Hidden Reserves: Immortality, but at what price?
by Sixtine Neulat
- In his latest feature film, Valentin Hitz describes a dystopian society in which even the right to death must be bought
Almost 15 years on from his debut feature, Cold Front, Austrian director Valentin Hitz, who has been fascinated by immortality since he was a child, or rather by the idea of not having the right to die, planted this idea at the heart of his latest feature film. Awarded a Golden Eye at Zurich, three awards at the Austrian Film Awards and the Crystal Larch at Saas-Fee, Hidden Reserves [+see also:
interview: Valentin Hitz
film profile] was recently screened in the 7th Orbit Competition of the Brussels International Fantastic Film Festival.
This film takes us into a dystopian society in which you must insure your death, otherwise you are kept alive. But at what cost? The director shows us a negative version of immortality, in which your body is kept in a vegetative state and the government uses you as data storage until all your debts are repaid. Nevertheless, this system is presented in two different ways: first of all, from the point of view of Vincent Baumann (Clemens Schick), an emotionless career-oriented insurance broker, who is obsessed with selling insurance and the idea of a promotion, and then through the eyes of Lisa Sokulova (Lena Lauzemis), an activist willing to do anything to defend the right to die. Although they belong to two different worlds, they will have to work together to defend their secret interests.
This all takes place in a cold environment, devoid or colour or emotion. Director of photography Martin Gschlacht and artistic director Hannes Salat have done a remarkable job: on a tight budget, they have managed to create this dystopian society, the credibility of which is not an issue. As for the two lead actors, they deliver excellent performances, conveying as little emotion as possible. With Hidden Reserves, Valentin Hitz wanted to make the audience reflect on questions that have troubled him since his childhood: can your right to die be taken away from you? Who would then decide to let us live or die? Would it be the government, a group with financial interests or even a computer? Beyond the film’s expected impact, it also issues us with a warning on the current state of society, projecting us into a future which is perhaps not even all that far away.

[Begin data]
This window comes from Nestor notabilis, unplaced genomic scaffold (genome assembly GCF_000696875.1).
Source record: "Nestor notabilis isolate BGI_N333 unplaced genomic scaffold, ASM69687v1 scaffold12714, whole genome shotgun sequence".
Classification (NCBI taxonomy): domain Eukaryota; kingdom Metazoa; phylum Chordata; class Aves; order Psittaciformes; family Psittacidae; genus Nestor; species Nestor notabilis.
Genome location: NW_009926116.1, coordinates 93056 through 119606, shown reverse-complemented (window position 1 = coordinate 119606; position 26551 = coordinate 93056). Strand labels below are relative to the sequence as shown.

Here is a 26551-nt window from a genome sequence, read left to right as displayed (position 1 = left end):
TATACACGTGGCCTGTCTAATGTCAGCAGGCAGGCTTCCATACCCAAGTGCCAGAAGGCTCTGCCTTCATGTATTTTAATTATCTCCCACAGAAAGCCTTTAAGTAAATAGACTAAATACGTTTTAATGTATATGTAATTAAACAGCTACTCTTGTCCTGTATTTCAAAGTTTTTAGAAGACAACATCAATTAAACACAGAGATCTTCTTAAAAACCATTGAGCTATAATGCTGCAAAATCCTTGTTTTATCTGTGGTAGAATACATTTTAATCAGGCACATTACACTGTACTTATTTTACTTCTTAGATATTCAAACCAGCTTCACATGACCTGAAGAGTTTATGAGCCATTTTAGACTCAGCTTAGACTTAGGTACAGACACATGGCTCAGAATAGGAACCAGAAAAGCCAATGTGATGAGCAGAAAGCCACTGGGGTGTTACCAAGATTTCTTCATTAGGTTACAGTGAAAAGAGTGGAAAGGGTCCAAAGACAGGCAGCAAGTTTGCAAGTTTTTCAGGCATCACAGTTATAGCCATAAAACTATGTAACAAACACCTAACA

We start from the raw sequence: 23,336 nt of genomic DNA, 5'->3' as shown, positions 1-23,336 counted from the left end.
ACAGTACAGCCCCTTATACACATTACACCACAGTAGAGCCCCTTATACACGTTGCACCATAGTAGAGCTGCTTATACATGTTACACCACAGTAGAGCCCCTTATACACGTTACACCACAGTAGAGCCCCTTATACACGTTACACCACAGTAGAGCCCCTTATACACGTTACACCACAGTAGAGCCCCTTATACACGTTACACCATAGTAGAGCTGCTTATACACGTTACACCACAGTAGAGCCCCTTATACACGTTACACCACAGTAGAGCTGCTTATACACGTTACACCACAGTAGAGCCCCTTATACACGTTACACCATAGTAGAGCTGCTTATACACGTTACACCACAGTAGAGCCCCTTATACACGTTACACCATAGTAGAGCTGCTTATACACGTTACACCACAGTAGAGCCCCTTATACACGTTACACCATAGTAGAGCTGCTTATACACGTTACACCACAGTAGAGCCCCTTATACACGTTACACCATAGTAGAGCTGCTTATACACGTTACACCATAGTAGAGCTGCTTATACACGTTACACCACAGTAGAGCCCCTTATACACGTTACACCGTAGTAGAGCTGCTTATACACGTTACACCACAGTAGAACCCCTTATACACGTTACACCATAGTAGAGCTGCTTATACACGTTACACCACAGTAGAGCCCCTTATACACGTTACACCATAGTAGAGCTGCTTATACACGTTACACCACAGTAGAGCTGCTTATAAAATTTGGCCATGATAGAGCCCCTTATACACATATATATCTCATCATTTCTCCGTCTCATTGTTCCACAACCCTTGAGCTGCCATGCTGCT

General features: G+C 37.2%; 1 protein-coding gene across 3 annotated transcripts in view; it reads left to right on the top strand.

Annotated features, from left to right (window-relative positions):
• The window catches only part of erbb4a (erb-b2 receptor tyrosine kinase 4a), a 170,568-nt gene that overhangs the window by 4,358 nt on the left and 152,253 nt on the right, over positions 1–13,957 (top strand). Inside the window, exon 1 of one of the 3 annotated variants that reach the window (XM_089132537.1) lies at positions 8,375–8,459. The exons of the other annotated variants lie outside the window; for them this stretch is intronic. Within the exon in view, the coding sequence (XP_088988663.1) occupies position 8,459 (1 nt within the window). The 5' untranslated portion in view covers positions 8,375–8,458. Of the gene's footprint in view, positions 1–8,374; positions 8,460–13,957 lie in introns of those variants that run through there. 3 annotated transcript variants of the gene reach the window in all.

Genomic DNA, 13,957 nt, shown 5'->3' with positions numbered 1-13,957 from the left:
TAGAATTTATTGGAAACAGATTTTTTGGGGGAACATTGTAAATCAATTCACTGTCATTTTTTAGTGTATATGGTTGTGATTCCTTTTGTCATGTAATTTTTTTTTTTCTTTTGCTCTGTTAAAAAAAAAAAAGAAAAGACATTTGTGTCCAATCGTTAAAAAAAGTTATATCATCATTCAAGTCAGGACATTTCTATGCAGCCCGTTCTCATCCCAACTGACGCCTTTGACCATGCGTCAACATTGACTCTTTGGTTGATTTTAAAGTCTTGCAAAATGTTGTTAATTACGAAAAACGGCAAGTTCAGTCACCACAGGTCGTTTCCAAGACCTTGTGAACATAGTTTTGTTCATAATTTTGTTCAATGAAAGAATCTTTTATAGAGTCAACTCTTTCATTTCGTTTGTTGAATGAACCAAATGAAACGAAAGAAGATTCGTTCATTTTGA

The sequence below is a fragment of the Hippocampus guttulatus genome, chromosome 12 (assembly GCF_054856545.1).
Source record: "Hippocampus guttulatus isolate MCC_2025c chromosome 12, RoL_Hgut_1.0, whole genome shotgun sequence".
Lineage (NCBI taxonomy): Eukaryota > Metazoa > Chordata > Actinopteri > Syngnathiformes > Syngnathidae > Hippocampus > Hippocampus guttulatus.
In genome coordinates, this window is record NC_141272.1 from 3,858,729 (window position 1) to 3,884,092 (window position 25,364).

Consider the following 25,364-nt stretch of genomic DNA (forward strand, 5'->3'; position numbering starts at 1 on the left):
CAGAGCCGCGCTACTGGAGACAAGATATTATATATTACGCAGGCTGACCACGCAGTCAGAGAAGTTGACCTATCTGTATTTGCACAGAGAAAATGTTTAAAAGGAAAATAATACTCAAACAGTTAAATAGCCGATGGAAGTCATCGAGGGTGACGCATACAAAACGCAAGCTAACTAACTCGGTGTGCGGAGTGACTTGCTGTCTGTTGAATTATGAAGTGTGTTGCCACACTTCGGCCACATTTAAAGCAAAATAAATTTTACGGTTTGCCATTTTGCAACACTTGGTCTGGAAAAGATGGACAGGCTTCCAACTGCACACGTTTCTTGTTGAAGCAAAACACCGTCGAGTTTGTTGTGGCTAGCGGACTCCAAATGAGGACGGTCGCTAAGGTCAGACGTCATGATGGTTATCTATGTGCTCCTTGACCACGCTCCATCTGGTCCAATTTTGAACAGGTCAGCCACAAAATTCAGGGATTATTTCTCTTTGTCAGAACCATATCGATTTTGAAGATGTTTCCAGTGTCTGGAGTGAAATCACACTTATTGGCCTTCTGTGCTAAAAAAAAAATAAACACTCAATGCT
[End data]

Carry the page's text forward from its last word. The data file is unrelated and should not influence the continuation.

Hidden Reserves was co-produced by Austria, Switzerland and Germany by production companies Freibeuter Film, Dschoint Ventschr Filmproduktion and Neue Mediopolis Filmproduktion. It will be released in Germany on 20 April, under the distribution of Camino Filmverleih.
(Translated from French)
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